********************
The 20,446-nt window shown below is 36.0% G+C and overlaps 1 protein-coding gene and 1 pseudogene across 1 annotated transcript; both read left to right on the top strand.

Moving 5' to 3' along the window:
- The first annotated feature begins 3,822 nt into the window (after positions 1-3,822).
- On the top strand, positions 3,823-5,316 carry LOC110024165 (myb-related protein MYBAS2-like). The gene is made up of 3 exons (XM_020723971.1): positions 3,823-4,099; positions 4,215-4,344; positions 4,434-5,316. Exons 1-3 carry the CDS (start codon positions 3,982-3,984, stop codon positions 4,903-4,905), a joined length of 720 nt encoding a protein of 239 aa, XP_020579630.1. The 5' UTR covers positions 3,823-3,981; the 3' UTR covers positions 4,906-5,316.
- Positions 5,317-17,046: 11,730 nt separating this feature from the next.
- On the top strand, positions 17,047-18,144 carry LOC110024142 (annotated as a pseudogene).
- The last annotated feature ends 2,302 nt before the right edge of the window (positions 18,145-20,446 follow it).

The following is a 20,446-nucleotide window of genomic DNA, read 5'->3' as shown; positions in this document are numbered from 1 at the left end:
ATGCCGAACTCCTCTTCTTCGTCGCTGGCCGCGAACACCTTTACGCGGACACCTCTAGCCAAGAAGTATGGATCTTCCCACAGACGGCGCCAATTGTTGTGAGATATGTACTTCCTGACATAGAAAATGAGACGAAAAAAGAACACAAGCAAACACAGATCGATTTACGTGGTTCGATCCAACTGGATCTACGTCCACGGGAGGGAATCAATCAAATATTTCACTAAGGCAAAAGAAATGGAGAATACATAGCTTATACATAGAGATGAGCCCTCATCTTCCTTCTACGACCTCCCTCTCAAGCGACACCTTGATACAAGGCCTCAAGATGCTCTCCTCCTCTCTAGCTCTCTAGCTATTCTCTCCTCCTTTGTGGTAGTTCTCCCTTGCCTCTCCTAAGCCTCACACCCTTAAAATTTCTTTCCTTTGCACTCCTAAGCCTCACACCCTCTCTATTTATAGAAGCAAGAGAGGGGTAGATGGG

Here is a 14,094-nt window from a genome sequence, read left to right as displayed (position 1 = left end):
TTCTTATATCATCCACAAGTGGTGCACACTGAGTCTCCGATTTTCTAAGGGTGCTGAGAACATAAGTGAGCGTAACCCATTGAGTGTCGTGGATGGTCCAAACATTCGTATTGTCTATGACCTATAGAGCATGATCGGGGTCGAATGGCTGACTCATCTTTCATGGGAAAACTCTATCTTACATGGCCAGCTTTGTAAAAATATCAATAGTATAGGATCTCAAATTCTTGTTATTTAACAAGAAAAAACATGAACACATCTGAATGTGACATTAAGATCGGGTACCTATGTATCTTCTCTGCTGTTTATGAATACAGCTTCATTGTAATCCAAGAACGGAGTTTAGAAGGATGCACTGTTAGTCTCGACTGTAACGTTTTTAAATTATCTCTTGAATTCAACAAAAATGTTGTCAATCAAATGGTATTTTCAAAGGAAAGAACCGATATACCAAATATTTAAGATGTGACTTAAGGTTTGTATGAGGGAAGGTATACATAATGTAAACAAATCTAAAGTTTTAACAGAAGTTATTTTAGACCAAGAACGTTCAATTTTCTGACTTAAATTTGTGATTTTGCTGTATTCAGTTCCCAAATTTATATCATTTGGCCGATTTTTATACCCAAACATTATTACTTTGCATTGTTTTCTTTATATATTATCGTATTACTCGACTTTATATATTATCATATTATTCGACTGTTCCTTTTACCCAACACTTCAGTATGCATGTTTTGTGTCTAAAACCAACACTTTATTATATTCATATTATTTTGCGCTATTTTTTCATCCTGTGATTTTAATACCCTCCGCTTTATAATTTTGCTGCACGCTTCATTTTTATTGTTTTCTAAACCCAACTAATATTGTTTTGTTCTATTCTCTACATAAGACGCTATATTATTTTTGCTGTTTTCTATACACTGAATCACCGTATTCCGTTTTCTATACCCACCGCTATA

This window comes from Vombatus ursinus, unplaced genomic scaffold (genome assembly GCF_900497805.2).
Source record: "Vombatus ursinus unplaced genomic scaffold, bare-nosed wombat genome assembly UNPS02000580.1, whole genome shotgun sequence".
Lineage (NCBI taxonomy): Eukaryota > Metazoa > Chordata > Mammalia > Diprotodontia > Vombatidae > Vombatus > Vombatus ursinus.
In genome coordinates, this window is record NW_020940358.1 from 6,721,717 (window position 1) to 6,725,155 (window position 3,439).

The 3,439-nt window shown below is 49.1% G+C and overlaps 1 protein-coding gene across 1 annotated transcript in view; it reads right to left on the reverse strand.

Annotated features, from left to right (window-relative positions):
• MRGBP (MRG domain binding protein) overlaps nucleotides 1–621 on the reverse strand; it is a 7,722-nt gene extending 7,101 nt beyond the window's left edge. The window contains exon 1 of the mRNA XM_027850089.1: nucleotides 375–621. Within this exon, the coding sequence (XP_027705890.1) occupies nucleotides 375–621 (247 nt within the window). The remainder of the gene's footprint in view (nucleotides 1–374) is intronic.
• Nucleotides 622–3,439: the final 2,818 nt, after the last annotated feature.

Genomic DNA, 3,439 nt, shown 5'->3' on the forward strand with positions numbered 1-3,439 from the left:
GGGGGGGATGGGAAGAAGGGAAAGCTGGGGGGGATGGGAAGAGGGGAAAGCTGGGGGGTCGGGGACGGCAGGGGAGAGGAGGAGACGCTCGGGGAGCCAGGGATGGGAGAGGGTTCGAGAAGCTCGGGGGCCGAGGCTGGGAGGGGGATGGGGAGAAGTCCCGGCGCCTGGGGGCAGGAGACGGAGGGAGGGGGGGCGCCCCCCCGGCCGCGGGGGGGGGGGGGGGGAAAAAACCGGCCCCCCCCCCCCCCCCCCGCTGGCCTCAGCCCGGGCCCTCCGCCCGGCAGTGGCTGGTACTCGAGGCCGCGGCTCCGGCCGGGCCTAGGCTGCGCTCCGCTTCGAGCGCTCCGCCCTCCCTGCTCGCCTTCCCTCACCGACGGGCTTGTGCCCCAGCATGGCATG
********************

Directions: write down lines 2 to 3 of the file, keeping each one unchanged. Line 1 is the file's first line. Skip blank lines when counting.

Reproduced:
Moving 5' to 3' along the window:
- The first annotated feature begins 3,822 nt into the window (after positions 1-3,822).